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Press Conference by the Chief Cabinet Secretary

Monday, November 19, 2012 (AM)

Press Conference by the Chief Cabinet Secretary (Excerpt)

[Provisional Translation]


  • An incident in which a U.S. serviceman in Okinawa intruded on private property
  • Japan-North Korea consultations

REPORTER: Last weekend there was another incident in which a U.S. serviceman stationed in Okinawa intruded on private property. What is the view of the Government of this incident, and what response will be made?

CHIEF CABINET SECRETARY FUJIMURA: The incident is currently being investigated and it was the case that with an evening and night-time curfew having been imposed on members of U.S. forces, preventive measures were also being considered. That another incident of this kind should occur is truly and extremely regrettable. The Ministry of Foreign Affairs has expressed its strong sentiments of regret to both the U.S. Embassy in Japan and U.S. Forces Japan (USFJ) and has once again requested that an effective curfew be thoroughly implemented. Although the U.S. side has indicated that it will make further efforts to ensure that effective preventive measures are in place, the Government of Japan will also cooperate and will continue to push for thorough and effective implementation. The Government will therefore continue to strongly request that the U.S. side implement discipline thoroughly and take effective measures to prevent reoccurrence, thereby eliminating this kind of incident.

REPORTER: You have mentioned that effective measures should be taken. However, given that this kind of incident has occurred on more than one occasion, and has been repeated even after measures have been taken, what kind of specific measures does the Government consider would be effective?

CHIEF CABINET SECRETARY FUJIMURA: I hear that consideration is being given to measures that would prevent reoccurrence, so I believe that in the first instance we must wait to see what kind of measures are presented.

REPORTER: Can I ask on what level the expression of regret to the U.S. Embassy and USFJ was made, and what response was made by the U.S. side?

CHIEF CABINET SECRETARY FUJIMURA: Yes. On November 18, Deputy Director-General Akiba of the North American Affairs Bureau expressed the Government's strong sentiments of regret to the Deputy Chief of Mission of the U.S. Embassy and to the Deputy Commander of USFJ, on behalf of the Director-General of the North American Affairs Bureau. The U.S. side expressed their regret that such an incident has reoccurred while the investigation on the incident is currently ongoing. They also responded that further efforts would be made to ensure that preventive measures are effective.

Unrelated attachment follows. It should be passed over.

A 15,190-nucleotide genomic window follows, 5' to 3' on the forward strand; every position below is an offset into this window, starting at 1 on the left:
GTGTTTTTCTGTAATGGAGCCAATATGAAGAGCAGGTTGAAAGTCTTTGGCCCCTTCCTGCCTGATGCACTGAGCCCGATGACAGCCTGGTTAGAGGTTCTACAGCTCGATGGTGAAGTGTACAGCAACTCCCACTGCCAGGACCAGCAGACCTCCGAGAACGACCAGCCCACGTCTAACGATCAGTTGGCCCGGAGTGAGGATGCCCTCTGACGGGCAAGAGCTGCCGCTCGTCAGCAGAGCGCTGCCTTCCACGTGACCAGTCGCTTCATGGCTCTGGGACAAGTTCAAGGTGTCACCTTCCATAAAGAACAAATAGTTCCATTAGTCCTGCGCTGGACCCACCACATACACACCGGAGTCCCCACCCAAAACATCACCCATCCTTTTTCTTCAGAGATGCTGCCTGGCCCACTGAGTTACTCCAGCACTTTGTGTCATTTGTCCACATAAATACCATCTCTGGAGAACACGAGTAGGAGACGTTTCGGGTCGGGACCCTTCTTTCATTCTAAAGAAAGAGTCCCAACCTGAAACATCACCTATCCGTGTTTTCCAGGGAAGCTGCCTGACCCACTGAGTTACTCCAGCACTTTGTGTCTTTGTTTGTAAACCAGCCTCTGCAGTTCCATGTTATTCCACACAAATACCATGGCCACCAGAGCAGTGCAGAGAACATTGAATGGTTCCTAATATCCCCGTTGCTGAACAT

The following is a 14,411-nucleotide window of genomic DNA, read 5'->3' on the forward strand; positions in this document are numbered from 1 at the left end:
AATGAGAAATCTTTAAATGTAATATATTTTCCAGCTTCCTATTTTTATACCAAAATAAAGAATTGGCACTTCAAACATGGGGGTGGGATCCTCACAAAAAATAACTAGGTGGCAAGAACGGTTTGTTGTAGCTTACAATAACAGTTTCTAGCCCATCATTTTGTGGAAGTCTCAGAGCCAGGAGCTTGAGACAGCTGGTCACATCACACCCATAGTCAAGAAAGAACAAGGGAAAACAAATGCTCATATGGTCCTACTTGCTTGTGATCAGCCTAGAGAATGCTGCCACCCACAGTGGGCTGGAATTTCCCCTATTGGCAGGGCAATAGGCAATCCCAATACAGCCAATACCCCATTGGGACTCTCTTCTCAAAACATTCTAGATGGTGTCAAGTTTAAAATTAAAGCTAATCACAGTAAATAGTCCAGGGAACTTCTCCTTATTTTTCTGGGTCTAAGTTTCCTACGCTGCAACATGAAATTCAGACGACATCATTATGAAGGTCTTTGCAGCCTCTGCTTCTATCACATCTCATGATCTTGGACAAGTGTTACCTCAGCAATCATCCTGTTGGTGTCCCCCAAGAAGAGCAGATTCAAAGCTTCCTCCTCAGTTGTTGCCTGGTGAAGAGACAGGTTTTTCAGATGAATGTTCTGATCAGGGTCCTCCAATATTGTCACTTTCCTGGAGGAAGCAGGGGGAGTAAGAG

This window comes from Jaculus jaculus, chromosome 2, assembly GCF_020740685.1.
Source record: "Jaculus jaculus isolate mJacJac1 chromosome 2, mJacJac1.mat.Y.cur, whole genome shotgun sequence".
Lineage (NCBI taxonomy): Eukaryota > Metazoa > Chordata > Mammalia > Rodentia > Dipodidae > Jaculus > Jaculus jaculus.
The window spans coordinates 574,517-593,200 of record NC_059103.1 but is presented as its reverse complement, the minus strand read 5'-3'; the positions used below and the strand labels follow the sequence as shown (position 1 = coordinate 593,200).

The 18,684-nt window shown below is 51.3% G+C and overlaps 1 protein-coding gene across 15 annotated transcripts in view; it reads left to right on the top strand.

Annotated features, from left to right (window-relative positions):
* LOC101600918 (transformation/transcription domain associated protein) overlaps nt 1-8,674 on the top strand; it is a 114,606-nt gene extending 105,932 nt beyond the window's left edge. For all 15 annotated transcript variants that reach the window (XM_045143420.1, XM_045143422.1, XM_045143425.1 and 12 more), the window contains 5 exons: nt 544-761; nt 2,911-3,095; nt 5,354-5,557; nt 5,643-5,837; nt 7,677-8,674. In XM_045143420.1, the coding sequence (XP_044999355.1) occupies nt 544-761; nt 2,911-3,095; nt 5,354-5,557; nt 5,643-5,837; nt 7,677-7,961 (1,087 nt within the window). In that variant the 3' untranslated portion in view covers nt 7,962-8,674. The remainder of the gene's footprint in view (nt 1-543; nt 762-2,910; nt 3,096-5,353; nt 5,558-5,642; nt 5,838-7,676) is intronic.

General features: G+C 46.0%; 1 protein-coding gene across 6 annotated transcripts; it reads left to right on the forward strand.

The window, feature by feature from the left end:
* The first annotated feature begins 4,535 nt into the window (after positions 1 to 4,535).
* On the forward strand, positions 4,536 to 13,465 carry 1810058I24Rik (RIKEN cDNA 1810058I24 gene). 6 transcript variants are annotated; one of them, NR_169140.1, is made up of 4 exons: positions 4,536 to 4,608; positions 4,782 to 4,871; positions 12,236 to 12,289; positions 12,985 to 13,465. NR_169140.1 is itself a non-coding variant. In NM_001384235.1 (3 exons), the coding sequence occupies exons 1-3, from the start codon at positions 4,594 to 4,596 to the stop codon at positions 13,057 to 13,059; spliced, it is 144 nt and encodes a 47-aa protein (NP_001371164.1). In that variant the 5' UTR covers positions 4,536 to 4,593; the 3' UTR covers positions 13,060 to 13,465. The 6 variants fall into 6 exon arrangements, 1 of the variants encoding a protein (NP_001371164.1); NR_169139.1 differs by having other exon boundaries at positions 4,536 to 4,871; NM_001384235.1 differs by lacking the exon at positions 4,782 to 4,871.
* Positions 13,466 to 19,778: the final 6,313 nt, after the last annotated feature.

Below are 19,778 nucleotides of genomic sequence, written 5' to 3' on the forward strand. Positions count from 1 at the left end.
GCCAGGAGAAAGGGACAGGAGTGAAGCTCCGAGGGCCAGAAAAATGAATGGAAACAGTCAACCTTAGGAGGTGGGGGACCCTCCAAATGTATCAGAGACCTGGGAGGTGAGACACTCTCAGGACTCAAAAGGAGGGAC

REPORTER: A Japan-U.S. Summit Meeting is being arranged to take place on November 20. Does the Government intend to raise this issue at the Summit Meeting?

CHIEF CABINET SECRETARY FUJIMURA: The Prime Minister has already left Japan and therefore I am unable to give an immediate response to your question. I suggest that you ask this question at the location where the Summit Meeting is due to take place.

REPORTER: I have a question concerning the Japan-North Korea consultations that took place at the end of last week. The North Korean side has indicated that extensive discussions took place with regard to the abduction issue, but what is the Government evaluation of the negotiations that took place with regard to this issue?

CHIEF CABINET SECRETARY FUJIMURA: The consultations involved exchanges of opinions on a wide range of issues that are of mutual interest to both parties, and vigorous discussions also took place on the abduction issue. The two sides also agreed that active efforts should be made to continue the consultations in the future, including on the abduction issue. I cannot state any more with regard to specific details, as the consultations are still ongoing.

REPORTER: The two sides agreed that the next round of consultations should be implemented in the near future, but around when are they expected to be held? Are they expected to be before the general election, or afterwards?

CHIEF CABINET SECRETARY FUJIMURA: Both sides agreed that the consultations that took place last week were beneficial in improving relations between Japan and North Korea. It was therefore agreed that consultations will continue in the future and that the next round should be held as soon as possible. At the current point the precise timing for future consultations is something that will be worked out from now.

REPORTER: On a related note, the North Korean side has to date tended to postpone the schedule for consultations, and in a new development at the recent consultations I hear that North Korea did not mention its conventional position that the abduction issue has already been resolved. Can we imply from this change in stance that progress has been made or that the situation has changed to a certain degree?

CHIEF CABINET SECRETARY FUJIMURA: What you have mentioned is related to the intentions of the North Korean side and is not something for the Government of Japan to speculate on. Accordingly, I would like to refrain from making any comment.


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